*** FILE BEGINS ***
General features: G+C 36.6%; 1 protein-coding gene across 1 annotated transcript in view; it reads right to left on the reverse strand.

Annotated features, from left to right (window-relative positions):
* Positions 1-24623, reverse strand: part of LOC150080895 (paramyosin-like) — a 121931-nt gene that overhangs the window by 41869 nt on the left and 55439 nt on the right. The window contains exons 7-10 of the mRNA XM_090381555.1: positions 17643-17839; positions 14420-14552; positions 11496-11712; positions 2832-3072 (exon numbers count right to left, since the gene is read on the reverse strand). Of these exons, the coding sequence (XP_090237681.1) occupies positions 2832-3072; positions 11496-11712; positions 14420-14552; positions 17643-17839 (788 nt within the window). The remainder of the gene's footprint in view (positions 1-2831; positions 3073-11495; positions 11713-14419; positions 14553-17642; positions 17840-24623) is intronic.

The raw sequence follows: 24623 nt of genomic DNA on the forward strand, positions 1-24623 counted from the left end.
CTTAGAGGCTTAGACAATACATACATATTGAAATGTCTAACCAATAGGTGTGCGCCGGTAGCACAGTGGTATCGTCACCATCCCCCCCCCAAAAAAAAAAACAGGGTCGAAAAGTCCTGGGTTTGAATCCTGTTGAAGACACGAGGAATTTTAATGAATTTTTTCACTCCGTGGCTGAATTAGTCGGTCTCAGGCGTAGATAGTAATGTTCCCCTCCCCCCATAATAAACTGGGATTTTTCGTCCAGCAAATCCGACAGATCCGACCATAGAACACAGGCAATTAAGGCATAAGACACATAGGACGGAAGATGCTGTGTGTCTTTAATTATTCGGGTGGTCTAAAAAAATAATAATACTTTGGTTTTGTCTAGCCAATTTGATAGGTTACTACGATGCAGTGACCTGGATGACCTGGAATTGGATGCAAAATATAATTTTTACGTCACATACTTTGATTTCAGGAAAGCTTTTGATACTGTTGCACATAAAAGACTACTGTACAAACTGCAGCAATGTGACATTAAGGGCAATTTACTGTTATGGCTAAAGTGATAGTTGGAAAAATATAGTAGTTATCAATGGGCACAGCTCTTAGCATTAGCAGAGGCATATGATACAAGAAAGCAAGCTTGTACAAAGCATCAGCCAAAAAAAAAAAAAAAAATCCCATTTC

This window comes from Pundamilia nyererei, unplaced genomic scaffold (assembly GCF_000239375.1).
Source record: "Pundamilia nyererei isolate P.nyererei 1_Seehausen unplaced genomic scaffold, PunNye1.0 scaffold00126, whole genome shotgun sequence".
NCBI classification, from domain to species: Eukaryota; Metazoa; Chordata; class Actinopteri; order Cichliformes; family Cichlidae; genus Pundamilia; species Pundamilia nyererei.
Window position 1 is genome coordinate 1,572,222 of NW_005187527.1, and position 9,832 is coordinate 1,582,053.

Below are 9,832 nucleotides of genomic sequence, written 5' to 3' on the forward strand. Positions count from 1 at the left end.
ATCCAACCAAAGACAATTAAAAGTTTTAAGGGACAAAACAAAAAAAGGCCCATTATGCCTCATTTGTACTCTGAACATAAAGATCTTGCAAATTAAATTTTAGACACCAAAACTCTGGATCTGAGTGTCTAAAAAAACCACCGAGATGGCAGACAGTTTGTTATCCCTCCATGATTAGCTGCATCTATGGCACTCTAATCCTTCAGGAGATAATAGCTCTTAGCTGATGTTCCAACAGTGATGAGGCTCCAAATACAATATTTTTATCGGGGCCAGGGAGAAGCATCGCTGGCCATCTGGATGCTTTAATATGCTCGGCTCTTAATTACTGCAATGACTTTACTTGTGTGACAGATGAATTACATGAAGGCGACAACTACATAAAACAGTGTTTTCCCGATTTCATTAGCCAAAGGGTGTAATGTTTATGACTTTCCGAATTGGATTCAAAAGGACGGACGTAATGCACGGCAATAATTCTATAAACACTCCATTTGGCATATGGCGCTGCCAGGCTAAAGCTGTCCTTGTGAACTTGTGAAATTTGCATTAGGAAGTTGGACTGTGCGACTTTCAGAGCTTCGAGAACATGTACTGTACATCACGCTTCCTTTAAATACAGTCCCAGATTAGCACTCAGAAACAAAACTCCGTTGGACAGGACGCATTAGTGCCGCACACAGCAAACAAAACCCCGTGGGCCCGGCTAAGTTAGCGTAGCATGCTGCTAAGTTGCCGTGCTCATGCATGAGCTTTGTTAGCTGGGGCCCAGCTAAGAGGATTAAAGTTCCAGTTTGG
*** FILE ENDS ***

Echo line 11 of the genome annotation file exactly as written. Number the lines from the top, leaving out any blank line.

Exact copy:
ATCCAACCAAAGACAATTAAAAGTTTTAAGGGACAAAACAAAAAAAGGCCCATTATGCCTCATTTGTACTCTGAACATAAAGATCTTGCAAATTAAATTTTAGACACCAAAACTCTGGATCTGAGTGTCTAAAAAAACCACCGAGATGGCAGACAGTTTGTTATCCCTCCATGATTAGCTGCATCTATGGCACTCTAATCCTTCAGGAGATAATAGCTCTTAGCTGATGTTCCAACAGTGATGAGGCTCCAAATACAATATTTTTATCGGGGCCAGGGAGAAGCATCGCTGGCCATCTGGATGCTTTAATATGCTCGGCTCTTAATTACTGCAATGACTTTACTTGTGTGACAGATGAATTACATGAAGGCGACAACTACATAAAACAGTGTTTTCCCGATTTCATTAGCCAAAGGGTGTAATGTTTATGACTTTCCGAATTGGATTCAAAAGGACGGACGTAATGCACGGCAATAATTCTATAAACACTCCATTTGGCATATGGCGCTGCCAGGCTAAAGCTGTCCTTGTGAACTTGTGAAATTTGCATTAGGAAGTTGGACTGTGCGACTTTCAGAGCTTCGAGAACATGTACTGTACATCACGCTTCCTTTAAATACAGTCCCAGATTAGCACTCAGAAACAAAACTCCGTTGGACAGGACGCATTAGTGCCGCACACAGCAAACAAAACCCCGTGGGCCCGGCTAAGTTAGCGTAGCATGCTGCTAAGTTGCCGTGCTCATGCATGAGCTTTGTTAGCTGGGGCCCAGCTAAGAGGATTAAAGTTCCAGTTTGG